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Stars, Stripes, War and Shame
The Pentagon says “only” five civilians were killed Friday, a week ago, by US aerial bombardment. According to Afghan officials and a United Nations report, 90 Afghan civilians died, 60 of whom were children.
Just days after this carnage, the Democrats, so many dressed in red, white, and blue, opened their convention in Denver. In the wake of the barbarity in Afghanistan and the continued suicide bombings in Iraq, the revelry and flag waving in Colorado seemed inappropriate. Sure, I understand that hope was and is in the air, but I reached for the remote and powered off.
Thursday night, I tuned in to hear a sweet, young voice, pledging allegiance to the flag of the United States of American. “With freedom and justice for all.”
Freedom and justice are concepts we can no longer take for granted. They aren’t guaranteed by stars, stripes, and platitudes. The truth is that George and Dick have sucked the life out of our Constitution, aided by Congressional Republicans and Democrats as well as too many among the electorate who are guilty by reason of fear or complacency.
The events of 9/11 sent masses rushing to either purchase or dust off their Bibles and reference scripture for guidance and to to justify “an eye for an eye.” Never mind that we leveled a country with no link to those who used our commercial airplanes as weapons. The attack on our soil provided the neocons the excuse they needed to implement their plan for domination of Earth’s bounties. Add to this the groupies convinced that George Bush was chosen by God to be president at this particular time of crisis. That Bush himself believed this should have been a red-flag warming that the path he demanded we follow would lead us, not to an Eden of security and prosperity but, to a miasma of endless conflict and contempt from most of the world.
The warmongers forgot the song learned in childhood:
“Jesus loves the little children, all the children of the world. Red and yellow, black and white, they are precious in His sight. Jesus loves the little children of the world.”
The lyrics crawl through my consciousness as war rages on and candidates for the highest office in our land spar in their own war of words for the power prize, which is the authority to declare war. To John Bomb Bomb McCain, war is something about which to joke, promote, and accelerate. He reminds us repeatedly of his years as a tortured prisoner of war. Yet he never mentions the targets whose eyes he didn’t see–all those Vietnamese peasants, men, women, and children, whose bodies he melted. For Barack Obama who opposed the invasion of Iraq but, without fail, has voted to fund it, the prudent foreign policy strategy is to send more troops to the “right” hotspot, Afghanistan. Russia must love this.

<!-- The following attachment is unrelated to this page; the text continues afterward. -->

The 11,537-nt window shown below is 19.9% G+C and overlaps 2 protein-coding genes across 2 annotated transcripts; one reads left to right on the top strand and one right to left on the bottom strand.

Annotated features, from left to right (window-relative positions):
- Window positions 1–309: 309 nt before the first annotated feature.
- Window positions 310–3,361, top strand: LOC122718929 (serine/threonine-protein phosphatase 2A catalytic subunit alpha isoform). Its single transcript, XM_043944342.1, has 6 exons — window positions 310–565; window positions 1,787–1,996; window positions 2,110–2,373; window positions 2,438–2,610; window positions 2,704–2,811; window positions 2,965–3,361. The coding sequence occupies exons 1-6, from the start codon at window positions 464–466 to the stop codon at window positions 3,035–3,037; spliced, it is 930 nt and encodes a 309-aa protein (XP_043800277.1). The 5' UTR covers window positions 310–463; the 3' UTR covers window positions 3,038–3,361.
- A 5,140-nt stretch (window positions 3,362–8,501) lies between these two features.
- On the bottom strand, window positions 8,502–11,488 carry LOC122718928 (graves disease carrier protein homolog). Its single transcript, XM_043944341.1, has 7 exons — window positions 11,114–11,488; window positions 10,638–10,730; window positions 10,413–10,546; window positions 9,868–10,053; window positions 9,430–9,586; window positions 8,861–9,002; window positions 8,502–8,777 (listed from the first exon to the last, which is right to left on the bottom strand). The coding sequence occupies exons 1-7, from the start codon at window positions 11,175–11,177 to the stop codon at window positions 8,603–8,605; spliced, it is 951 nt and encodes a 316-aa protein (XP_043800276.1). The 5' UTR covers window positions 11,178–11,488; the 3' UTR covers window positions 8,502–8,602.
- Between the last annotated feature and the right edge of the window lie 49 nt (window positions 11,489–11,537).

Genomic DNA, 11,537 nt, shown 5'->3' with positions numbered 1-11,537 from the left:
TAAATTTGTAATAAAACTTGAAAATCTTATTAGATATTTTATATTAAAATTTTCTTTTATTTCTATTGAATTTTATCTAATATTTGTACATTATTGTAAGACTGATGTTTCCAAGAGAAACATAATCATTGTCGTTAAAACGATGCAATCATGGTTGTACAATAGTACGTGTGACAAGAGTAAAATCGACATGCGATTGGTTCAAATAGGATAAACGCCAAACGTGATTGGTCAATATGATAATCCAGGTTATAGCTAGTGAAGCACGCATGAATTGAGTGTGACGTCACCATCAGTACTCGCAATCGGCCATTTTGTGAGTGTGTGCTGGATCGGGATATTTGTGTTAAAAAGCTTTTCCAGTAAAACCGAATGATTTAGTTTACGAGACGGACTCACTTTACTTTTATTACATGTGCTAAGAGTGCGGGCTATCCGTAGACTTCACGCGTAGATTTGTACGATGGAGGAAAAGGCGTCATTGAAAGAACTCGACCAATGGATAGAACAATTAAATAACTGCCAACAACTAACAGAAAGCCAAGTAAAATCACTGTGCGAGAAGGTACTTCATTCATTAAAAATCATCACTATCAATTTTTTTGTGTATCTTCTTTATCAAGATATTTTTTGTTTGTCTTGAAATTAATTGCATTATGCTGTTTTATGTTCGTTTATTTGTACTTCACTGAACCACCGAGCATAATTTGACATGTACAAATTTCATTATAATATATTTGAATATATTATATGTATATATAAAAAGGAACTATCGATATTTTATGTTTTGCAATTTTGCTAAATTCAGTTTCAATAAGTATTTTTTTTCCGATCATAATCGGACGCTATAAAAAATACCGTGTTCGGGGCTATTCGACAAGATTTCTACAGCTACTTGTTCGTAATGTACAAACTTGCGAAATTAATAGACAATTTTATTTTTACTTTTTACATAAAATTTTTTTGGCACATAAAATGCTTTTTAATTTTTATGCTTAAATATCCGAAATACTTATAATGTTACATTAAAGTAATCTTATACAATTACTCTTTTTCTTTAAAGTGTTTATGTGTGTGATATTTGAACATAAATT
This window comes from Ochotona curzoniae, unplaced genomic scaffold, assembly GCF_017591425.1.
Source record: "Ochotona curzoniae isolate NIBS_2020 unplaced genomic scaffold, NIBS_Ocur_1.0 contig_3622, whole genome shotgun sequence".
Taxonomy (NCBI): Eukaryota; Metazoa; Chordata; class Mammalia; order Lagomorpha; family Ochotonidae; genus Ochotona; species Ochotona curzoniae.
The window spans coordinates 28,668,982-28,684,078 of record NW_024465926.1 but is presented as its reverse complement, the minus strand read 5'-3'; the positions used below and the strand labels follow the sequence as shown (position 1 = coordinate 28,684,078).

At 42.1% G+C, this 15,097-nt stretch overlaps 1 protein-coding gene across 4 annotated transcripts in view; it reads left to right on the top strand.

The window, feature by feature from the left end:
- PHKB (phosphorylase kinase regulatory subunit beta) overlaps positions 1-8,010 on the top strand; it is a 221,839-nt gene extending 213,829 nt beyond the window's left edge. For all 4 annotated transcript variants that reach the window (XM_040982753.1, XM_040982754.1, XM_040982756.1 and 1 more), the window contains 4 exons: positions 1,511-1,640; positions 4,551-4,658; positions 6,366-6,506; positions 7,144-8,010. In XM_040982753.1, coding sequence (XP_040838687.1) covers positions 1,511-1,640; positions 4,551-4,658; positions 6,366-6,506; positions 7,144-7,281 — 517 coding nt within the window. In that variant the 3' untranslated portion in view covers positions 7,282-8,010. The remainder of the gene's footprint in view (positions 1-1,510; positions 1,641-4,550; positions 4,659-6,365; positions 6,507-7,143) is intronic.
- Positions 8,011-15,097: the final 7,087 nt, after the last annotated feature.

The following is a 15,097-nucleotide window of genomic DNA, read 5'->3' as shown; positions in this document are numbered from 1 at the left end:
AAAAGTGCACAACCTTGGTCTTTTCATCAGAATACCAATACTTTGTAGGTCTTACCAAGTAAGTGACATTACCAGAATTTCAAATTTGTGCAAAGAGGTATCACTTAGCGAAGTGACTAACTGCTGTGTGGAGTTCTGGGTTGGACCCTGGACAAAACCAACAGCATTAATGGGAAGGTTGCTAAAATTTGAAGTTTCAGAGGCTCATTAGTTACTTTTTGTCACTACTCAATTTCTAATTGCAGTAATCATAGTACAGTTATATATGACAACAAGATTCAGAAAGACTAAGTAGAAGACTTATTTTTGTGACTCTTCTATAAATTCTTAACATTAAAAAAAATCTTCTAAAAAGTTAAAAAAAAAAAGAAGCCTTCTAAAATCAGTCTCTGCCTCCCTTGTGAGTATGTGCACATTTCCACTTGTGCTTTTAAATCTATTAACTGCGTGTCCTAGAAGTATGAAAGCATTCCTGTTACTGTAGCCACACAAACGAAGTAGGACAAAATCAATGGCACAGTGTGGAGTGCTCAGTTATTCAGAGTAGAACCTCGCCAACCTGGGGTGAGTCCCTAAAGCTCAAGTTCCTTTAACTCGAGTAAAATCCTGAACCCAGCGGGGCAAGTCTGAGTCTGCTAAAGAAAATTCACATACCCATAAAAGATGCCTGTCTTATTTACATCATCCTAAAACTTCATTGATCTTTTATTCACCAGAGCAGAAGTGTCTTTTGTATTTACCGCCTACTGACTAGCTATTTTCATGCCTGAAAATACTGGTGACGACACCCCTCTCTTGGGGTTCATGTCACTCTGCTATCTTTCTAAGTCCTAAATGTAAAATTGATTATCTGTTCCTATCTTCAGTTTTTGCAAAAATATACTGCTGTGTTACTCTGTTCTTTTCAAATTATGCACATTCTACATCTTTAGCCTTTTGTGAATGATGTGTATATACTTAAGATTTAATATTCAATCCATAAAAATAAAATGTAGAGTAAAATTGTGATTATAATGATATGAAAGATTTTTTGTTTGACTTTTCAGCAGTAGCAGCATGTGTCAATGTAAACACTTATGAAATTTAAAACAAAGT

Monday is the beginning of the Republican version of Denver. When McCain, who seems to have a "thing" for beauty queens, speaks, we’ll probably hear about that trip he’s going to take to the “gates of hell.” Also, he’ll offer the usual “we’re fighting them over there so we don’t have to fight them over here,” and “if we leave too soon, they’ll follow us home,” and that we “must achieve victory.”
But no one is defining victory, so allow me: Victory is pledging allegiance to peace.
Imagine if we had a candidate who said:
So much of the history of our country has been sanitized. The truth is that we have battled unnecessarily, illegally, immorally. We have sent our sons and daughters to die, to return maimed, to sustain traumatic brain injuries and post traumatic stress disorder while destroying the lives of those we call the enemy, the other. We have invaded for resources that we call our “interests” and for superior positioning. Just to show we can. Just to show our might. Not to defend ourselves. I say no more. Not on my watch. As your president, I pledge allegiance to the people. I pledge allegiance to peace.
Actually, we do have aspirants who have said as much. Ralph Nader and Cynthia McKinney certainly are transformational choices. Bob Barr, the Libertarian, gets it, too, when he says that war “should be the last rather than the first resort.” But our corporate media give them little credibility and even less airtime.
So, we wait. Some wave their flags and hope while others feel despair and shame at what continues to be done in our names.
Missy Beattie lives in New York City. She’s written for National Public Radio and Nashville Life Magazine. An outspoken critic of the Bush Administration and the war in Iraq, she’s a member of Gold Star Families for Peace. She completed a novel last year, but since the death of her nephew, Marine Lance Cpl. Chase J. Comley, in Iraq on August 6,’05, she has been writing political articles. She can be reached at: Missybeat@aol.com